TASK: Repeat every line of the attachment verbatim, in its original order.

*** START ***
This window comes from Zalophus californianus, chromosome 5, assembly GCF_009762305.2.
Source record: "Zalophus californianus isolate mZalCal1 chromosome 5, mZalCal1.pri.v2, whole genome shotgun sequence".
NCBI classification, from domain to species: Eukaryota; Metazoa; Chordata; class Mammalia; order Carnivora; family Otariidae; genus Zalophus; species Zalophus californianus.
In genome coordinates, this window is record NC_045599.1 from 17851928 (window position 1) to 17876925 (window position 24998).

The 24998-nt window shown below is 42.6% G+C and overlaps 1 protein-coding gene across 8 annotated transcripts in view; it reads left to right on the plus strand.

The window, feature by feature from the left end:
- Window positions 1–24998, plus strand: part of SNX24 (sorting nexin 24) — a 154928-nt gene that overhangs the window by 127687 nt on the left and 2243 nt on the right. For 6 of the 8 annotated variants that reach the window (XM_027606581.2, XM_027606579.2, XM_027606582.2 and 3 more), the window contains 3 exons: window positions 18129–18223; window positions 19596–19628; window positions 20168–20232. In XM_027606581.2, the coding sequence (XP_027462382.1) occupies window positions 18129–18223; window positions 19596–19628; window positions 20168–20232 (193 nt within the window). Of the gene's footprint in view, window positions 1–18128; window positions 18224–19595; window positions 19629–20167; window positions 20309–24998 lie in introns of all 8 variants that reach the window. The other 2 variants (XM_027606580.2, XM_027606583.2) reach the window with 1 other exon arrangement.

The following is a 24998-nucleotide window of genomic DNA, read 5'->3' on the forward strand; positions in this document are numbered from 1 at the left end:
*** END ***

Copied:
This window comes from Zalophus californianus, chromosome 5, assembly GCF_009762305.2.
Source record: "Zalophus californianus isolate mZalCal1 chromosome 5, mZalCal1.pri.v2, whole genome shotgun sequence".
NCBI classification, from domain to species: Eukaryota; Metazoa; Chordata; class Mammalia; order Carnivora; family Otariidae; genus Zalophus; species Zalophus californianus.
In genome coordinates, this window is record NC_045599.1 from 17851928 (window position 1) to 17876925 (window position 24998).

The 24998-nt window shown below is 42.6% G+C and overlaps 1 protein-coding gene across 8 annotated transcripts in view; it reads left to right on the plus strand.

The window, feature by feature from the left end:
- Window positions 1–24998, plus strand: part of SNX24 (sorting nexin 24) — a 154928-nt gene that overhangs the window by 127687 nt on the left and 2243 nt on the right. For 6 of the 8 annotated variants that reach the window (XM_027606581.2, XM_027606579.2, XM_027606582.2 and 3 more), the window contains 3 exons: window positions 18129–18223; window positions 19596–19628; window positions 20168–20232. In XM_027606581.2, the coding sequence (XP_027462382.1) occupies window positions 18129–18223; window positions 19596–19628; window positions 20168–20232 (193 nt within the window). Of the gene's footprint in view, window positions 1–18128; window positions 18224–19595; window positions 19629–20167; window positions 20309–24998 lie in introns of all 8 variants that reach the window. The other 2 variants (XM_027606580.2, XM_027606583.2) reach the window with 1 other exon arrangement.

The following is a 24998-nucleotide window of genomic DNA, read 5'->3' on the forward strand; positions in this document are numbered from 1 at the left end: